Together with his own ensemble (BBC Radio 3 Music Award winners) he has toured extensively throughout USA, Russia, France, Portugal, Germany, Scotland, Malta, Cyrus, Poland, Scotland, Ireland, England, Belgium and the Netherlands appearing at some of the world’s leading international music festivals/venues.

In 2014/2015 the series of 5 short operas: Things We Throw Away were performed in 40 locations throughout the streets of Dublin and Belfast and the animated orchestral children’s oratorio Bluebottle was premiered by 500 singing children from Wicklow and the RTE National Symphony Orchestra at the Bord Gais Energy Theatre, Dublin. Recent orchestral works include: a collaboration with poet Seamus Heaney: Praise Aloud the Trees (25’) for double orchestra and choir commissioned by BBC Radio 3 and the large scale work for orchestra and violin: A Mon Seul Desir which was premiered by Darragh Morgan (violin) and RTE National Symphony Orchestra as part of the RTE featured composer series at the National Concert Hall, Dublin.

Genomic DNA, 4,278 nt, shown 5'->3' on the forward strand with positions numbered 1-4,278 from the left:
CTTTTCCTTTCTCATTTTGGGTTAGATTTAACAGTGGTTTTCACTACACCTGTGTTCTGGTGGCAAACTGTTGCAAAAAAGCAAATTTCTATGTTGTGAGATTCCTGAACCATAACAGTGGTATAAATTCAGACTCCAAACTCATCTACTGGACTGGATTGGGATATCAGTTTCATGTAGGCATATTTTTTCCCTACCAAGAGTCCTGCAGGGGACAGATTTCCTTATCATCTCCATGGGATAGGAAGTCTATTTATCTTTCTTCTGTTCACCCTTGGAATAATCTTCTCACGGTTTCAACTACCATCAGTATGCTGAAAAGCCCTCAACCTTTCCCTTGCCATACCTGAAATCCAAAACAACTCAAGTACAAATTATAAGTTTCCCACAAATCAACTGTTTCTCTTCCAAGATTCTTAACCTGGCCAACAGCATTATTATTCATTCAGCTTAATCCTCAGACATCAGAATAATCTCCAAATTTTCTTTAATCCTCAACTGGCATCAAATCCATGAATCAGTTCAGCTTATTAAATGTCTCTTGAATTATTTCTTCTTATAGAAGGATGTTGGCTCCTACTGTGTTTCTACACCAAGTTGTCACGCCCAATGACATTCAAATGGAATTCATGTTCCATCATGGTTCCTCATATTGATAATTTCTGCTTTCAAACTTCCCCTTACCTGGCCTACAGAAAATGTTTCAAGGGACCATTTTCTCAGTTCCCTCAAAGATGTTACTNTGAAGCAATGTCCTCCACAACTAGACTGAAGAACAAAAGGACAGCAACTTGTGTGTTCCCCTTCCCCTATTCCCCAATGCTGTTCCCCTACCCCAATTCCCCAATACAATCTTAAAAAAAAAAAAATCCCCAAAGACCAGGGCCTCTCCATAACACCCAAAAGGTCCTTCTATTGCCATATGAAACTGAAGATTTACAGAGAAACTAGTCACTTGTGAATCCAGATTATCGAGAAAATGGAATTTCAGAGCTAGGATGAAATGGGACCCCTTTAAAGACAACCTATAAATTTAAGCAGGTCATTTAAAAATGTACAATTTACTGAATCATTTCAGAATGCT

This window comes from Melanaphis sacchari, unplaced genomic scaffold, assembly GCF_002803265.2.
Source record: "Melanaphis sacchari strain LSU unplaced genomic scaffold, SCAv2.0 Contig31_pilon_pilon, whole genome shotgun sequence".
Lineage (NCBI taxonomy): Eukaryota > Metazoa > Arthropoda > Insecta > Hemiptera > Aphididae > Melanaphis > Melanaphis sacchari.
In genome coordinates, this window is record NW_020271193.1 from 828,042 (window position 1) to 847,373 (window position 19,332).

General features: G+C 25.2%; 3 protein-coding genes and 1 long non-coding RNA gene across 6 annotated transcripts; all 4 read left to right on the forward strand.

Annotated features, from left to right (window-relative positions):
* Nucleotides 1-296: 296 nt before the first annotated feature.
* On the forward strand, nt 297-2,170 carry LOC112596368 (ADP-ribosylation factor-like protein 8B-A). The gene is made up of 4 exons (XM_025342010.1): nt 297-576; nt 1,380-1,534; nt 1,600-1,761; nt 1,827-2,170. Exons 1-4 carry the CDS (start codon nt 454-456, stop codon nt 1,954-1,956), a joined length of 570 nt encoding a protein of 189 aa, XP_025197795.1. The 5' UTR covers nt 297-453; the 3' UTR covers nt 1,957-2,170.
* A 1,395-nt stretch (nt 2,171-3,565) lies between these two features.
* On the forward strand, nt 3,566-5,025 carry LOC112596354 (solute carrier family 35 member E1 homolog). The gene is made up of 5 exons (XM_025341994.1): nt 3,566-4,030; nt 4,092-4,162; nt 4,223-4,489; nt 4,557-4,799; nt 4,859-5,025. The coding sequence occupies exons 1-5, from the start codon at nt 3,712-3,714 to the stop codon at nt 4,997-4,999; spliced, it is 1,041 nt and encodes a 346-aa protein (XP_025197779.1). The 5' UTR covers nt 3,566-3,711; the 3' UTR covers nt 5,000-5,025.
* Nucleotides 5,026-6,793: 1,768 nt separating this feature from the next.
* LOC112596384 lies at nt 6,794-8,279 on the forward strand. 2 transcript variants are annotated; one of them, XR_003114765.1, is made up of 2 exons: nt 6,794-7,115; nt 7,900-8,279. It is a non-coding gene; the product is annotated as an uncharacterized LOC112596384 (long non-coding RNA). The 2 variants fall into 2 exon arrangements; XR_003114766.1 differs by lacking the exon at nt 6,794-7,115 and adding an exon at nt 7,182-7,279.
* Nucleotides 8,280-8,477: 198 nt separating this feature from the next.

He has just completed a tour of Ireland, Northern Ireland, London and Scotland with a new chamber work - 13 Vices - a collaboration with composer/vocalist Jennifer Walshe and is currently working on a new large scale opera based on the life of Rosemary Kennedy. 13 Vices has recently been selected to represent the UK in the 2017 New Music Biennale in Hull (City of Culture) and at the South Bank in London.

Irvine's students include Ed Bennett, Dave Kane, Steve Davis and Brian Robinson.

References[edit]

  1. ^ Trevor Hodgett: "Irvine, Brian", in: The Encyclopaedia of Music in Ireland, ed. H. White & B. Boydell (Dublin: UCD Press, 2013), vol. 1, p. 538.